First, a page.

Prepared by Stephanie, Analyst at BAD BEAT Investing
Those who follow our exclusive chat room frequently know that we said financials were going to face pressure, but there was only one that we fully endorsed while everyone else was negative. This was, of course, the best-of-breed JPMorgan Chase (JPM). We are frequently asked about banks, along with hundreds of other stocks a week, in our group. We have been clear – stay away from the other banks short term, but consider JPM. On the downside, we have very low rates. We also have strong risks from loan forbearance, mortgage deferrals, and straight-up defaults weighing on the sector. But we have felt the name was a good buy from $80-85. This market gave you multiple chances to get in. While real economic data weighs, the company truly put out a heroic quarter, showing why it is dominant. But it was not all good news. Relative to its competition, it was impressive. Let us discuss. We remain bullish and think it is a solid stock to not only trade but to invest in the long term, which is why we want to scale in.
Headline numbers impress
JPMorgan had a tremendous quarter when it came to the headlines versus historic performance, but relative to expectations, was heroic. No one really knew where it would come in. Overall, the headline numbers reflected the pain of the COVID-19 crisis, which has led to reduced demand and changing banking activity from the norm, but it trounced expectations. Of course, after a near-50% drop from peak to trough in the stock, well, we can see the market priced in disaster. Q2 was better than expected, but Q3 could see the pain continue, at least operationally. Managed revenue was $32.9 billion, up about 15% year over year. This was above our expectations for $30 billion by nearly $3 billion. This continues a pattern of strong growth in Q2 revenues over the last several years:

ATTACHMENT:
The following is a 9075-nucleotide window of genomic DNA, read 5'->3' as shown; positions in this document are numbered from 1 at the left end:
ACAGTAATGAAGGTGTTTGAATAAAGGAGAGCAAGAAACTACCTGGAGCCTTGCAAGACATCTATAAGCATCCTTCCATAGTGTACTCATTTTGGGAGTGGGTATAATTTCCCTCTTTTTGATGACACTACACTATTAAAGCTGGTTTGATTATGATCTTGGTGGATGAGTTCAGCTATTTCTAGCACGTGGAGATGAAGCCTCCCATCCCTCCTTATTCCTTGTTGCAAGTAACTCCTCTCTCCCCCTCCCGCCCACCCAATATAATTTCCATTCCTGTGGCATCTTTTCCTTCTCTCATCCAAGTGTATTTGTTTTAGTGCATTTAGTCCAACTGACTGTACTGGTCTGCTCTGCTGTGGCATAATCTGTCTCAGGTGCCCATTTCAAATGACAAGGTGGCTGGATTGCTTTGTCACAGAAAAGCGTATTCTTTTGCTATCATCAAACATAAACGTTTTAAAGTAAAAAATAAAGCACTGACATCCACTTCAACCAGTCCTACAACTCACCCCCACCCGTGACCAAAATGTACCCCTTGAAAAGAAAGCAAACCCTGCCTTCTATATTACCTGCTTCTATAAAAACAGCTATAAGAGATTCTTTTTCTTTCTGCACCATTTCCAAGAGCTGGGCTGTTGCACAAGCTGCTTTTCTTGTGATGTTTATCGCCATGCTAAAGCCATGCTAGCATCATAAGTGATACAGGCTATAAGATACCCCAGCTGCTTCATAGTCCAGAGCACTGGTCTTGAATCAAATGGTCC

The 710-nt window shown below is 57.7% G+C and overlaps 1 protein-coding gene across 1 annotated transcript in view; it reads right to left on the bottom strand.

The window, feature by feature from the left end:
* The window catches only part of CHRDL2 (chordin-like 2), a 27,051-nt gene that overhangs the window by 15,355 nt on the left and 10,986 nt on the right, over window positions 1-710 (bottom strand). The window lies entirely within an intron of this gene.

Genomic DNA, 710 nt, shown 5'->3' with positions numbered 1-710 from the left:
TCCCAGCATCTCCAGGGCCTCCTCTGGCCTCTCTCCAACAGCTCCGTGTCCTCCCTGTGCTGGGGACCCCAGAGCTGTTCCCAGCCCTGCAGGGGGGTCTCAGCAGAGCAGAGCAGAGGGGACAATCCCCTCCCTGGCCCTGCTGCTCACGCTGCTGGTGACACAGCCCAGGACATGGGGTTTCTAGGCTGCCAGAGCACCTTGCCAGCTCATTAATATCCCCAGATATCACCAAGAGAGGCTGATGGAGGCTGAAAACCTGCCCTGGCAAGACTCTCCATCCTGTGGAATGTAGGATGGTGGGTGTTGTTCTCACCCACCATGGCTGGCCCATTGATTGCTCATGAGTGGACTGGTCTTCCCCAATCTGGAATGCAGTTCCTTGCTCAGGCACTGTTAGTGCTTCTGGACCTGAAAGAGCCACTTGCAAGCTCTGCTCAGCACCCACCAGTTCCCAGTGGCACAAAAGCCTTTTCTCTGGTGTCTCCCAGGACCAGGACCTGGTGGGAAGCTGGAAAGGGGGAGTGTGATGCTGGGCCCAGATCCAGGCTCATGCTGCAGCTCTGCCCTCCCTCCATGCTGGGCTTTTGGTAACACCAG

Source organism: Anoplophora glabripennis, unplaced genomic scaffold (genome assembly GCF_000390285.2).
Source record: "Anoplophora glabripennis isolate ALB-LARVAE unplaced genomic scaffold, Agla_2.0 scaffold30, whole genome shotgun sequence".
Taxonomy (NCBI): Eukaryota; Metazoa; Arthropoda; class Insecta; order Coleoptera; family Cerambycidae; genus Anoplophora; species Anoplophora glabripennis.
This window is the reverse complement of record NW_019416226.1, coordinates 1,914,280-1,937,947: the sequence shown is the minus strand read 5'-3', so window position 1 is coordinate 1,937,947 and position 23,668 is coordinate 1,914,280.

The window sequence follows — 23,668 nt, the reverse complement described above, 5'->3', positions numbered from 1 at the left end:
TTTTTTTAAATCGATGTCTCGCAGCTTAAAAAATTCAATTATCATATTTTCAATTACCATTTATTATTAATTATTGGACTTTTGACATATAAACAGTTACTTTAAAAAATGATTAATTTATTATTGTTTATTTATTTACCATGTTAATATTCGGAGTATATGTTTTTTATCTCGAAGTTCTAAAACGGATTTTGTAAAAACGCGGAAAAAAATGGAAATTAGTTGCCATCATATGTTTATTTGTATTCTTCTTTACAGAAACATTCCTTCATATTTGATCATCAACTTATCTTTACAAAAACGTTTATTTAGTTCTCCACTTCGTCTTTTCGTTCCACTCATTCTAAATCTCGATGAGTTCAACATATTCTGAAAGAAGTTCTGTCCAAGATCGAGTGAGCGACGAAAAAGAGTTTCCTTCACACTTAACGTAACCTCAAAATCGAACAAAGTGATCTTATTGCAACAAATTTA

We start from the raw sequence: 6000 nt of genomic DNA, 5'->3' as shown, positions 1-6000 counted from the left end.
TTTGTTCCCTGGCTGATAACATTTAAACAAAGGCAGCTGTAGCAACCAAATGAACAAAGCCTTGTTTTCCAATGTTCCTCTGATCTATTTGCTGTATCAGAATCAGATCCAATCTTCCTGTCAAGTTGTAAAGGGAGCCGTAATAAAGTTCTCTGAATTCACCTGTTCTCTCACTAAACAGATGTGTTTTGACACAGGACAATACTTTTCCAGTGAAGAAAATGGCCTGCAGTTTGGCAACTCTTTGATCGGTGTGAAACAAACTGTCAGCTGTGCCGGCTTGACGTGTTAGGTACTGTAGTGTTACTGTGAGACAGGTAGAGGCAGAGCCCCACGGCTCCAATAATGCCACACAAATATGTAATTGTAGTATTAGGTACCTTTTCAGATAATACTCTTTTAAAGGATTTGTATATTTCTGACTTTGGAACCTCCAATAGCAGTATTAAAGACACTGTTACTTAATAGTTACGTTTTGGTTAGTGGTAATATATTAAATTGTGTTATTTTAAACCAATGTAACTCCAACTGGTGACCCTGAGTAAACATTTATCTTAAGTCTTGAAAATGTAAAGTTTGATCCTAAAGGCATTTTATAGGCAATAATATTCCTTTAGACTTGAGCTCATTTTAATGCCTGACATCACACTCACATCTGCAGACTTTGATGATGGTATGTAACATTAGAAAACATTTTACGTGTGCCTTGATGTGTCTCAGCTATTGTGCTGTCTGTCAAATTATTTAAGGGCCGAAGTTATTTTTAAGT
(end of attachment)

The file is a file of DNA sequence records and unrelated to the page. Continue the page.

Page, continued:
Source: SEC Filings, graphics by BAD BEAT Investing
What a result. We obviously had been ratcheting down our expectations for the year. The same thing happened with analysts. The competition has struggled. But JPM hit a home run. Revenues were eye-popping. It was not all sunshine and roses here though. Operational expenses were hiked by 4% from a year ago, while provisions for credit losses were atrocious, at a massive $10.5 billion versus an average $1.5 billion in each of the last 3 quarters of 2019. It was also up from Q1 2020’s $8.2 billion. This offset the massive revenues, and EPS showed a reduction from last year’s Q2:
Source: SEC Filings, graphics by BAD BEAT Investing
In last year’s Q2, the company saw earnings per share of $2.83, or $9.6 billion total. The result this quarter beat our expectations for $1.10 by $0.28, and that was with us expecting $30 billion in revenues and not nearly as many credit losses. Let us delve a bit into the major income metrics.
Interest and non-interest income
So those who follow our work know that when looking at a bank, we like to look at both of the major classifications of income. Oftentimes, they are dichotomous, with growth in one area and contraction in others.
That said, JPMorgan’s performance reflected such a dichotomy in these metrics. Over the years, the trend is higher for both measures. In the present quarter, non-interest income spiked a massive 33% to $19.1 billion. This was a result of a ton of client trading activity.
Net interest income had grown for years, but now we are seeing the impact from rates. This quarter, net interest income was flat versus last year. The pace of growth has slowed down due to rates. It came in at $13.8 billion, down 4%, which was not as bad as we thought. The impact of rate cuts did not weigh like we thought. We do have to point out that assets under management increased to $2.5 trillion from last year and was up 12% from just 3 months ago. Huge trading was taking place. As assets under management continue to grow, it is important to look at any movements in the company’s provision for credit losses. And the provisions were quite jaw-dropping.